Automen still would like to slow the timetable for emissions standards
The Reagan administration, an unknown number in Congress, and the entire automotive industry all want to slow down the race to purify auto exhaust. So much has been accomplished in the last 10 years and so much in the way of continuing improvement in the quality of the air remains to be realized as a result of these accomplishments, that it has become pointless, it is argued, to burden consumers with the cost of imposing progressively higher standards that will yield relatively little in comparison with that which already has been achieved.
The Clean Air Act, which covers automotive exhaust standards under Title II, expired Sept. 30.
With Congress taking no action to extend it, the law and its schedules remain in force. Had it acted before the act expired, the whole package could have been chucked, its multitude of standards either softened or stiffened, or they could have been brought in line with political and economic realities that did not exist when the measure was passed. Things today are indeed different from what they were when the amendments to the Clean Air Act were enacted in 1970. At that time a hypothetical suggestion to ease or delay this or that pollution limit or deadline would have served as a call to arms to the then very powerful bastion of environmentalists who roamed the halls of Congress boasting openly of the numbers of unquestioning votes they had tucked in the pockets of their denim jeans.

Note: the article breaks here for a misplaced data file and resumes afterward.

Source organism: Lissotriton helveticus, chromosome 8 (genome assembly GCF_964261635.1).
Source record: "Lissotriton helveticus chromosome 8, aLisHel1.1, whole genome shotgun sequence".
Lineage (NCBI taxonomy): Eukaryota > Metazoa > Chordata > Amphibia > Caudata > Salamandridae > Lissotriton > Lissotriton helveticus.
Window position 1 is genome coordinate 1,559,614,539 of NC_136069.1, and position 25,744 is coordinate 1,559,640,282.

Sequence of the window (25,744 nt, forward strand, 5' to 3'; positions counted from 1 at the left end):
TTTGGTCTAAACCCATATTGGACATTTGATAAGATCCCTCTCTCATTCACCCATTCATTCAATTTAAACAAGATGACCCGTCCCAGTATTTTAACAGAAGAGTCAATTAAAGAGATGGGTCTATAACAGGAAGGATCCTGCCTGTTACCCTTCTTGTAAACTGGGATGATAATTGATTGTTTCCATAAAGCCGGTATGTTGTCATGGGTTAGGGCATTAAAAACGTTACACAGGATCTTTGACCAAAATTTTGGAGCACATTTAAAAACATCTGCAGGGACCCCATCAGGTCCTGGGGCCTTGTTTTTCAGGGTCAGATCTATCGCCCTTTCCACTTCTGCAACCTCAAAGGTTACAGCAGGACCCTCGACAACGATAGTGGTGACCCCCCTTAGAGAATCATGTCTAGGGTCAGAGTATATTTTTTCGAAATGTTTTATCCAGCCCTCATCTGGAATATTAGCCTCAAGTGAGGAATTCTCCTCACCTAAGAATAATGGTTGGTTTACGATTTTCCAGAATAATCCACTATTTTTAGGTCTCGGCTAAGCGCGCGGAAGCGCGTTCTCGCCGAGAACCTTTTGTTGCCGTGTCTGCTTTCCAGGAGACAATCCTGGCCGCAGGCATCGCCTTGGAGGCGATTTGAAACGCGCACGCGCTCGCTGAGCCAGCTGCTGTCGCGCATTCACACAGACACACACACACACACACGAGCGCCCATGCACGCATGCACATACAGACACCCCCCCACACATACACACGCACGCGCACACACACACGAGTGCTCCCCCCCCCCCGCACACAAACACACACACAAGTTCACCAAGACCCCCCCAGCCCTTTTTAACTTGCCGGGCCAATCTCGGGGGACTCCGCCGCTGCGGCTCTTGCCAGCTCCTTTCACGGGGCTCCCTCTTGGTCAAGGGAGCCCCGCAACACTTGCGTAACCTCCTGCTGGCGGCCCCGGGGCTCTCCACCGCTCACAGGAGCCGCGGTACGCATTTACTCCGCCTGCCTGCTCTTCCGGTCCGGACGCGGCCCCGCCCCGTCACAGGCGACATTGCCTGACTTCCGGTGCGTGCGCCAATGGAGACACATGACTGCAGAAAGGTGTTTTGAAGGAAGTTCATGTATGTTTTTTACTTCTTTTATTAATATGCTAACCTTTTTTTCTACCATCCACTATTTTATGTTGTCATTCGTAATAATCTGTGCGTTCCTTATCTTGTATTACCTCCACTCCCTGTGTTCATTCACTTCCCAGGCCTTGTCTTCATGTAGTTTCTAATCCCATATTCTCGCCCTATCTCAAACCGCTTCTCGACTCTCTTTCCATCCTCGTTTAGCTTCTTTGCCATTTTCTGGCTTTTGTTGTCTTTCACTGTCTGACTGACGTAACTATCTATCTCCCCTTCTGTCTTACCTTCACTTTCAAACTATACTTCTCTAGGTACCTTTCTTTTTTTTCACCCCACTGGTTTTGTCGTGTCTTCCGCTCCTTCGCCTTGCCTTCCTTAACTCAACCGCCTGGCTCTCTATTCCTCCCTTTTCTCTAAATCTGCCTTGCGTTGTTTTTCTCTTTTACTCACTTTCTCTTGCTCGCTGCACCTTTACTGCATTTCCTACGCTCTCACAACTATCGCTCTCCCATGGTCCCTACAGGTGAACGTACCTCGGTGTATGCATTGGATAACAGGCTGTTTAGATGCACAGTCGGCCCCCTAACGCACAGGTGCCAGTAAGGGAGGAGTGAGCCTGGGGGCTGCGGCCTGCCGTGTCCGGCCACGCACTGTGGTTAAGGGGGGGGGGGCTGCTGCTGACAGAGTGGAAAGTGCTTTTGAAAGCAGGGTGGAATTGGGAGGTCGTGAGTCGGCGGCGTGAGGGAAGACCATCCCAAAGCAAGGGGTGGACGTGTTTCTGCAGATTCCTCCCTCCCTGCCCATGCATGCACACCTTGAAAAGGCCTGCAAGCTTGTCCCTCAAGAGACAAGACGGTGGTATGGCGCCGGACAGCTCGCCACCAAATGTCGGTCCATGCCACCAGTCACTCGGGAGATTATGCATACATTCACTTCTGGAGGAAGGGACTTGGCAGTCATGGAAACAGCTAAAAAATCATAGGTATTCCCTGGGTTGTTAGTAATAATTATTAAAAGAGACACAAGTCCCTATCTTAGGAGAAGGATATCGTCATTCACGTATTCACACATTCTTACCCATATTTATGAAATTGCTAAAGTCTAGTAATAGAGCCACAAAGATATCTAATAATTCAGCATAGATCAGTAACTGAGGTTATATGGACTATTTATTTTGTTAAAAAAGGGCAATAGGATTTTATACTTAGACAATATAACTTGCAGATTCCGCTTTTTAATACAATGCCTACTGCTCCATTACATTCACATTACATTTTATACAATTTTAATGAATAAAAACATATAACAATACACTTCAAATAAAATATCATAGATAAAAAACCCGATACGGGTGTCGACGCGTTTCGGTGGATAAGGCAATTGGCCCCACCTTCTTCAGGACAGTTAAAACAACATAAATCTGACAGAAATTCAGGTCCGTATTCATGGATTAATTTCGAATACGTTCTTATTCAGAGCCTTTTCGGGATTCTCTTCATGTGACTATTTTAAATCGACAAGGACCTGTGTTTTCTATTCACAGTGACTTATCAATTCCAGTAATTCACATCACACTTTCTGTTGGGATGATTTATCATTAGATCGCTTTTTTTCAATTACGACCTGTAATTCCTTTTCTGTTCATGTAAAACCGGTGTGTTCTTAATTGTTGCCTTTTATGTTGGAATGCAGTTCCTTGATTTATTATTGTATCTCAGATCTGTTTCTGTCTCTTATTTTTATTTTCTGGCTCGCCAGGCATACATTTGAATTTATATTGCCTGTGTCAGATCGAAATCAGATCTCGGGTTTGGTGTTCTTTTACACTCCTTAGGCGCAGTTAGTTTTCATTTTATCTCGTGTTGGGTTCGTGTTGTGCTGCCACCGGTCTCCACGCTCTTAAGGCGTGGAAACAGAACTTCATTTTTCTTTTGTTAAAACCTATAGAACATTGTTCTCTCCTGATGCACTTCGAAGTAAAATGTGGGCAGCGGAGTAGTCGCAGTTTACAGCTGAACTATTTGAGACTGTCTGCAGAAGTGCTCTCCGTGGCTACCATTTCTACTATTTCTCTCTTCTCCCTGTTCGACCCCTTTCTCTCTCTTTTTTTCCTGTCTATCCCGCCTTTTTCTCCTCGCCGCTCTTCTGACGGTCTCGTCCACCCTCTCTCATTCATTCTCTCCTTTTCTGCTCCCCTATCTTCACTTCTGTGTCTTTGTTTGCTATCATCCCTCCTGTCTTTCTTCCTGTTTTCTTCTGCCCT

Most of this group now has moved on to positions as ''consultants'' to think tanks and corporations, and the new group has cleaned up the environmentalist act to the point where pin-striped suits and wing-tipped shoes replace blue jeans and sandals. Too, they've lost a lot of their clout in the transition.
More and more congressmen tend to rank today's environmentalists with all the other lobbyists and members of just one more single-interest group.
The voices more apt to be heard most clearly now argue, not with threats of what might happen if lead is not removed from automotive gasoline or emissions reduced to 3.7 grams per mile by the 1975 model year, but rather in terms of value for dollar spent.
At issue in this new round of debate over auto-emission control will be how much more any given new-car-buying constituent will have to pay for existing or proposed emission standards, and what, in turn, he will have to show for his investment.
To be sure, more than a few raised this argument back in the late 1960s when the first increments of today's auto-emission standards were being drafted.
Back then, however, the economy was relatively stable and the air in many parts of the United States was foul. Today it is close to being the exact reverse. The air is a whole lot better these days (thanks in no small part to congressmen, environmentalists, and carmakers), but economically a lot of people are finding it far tougher to breathe.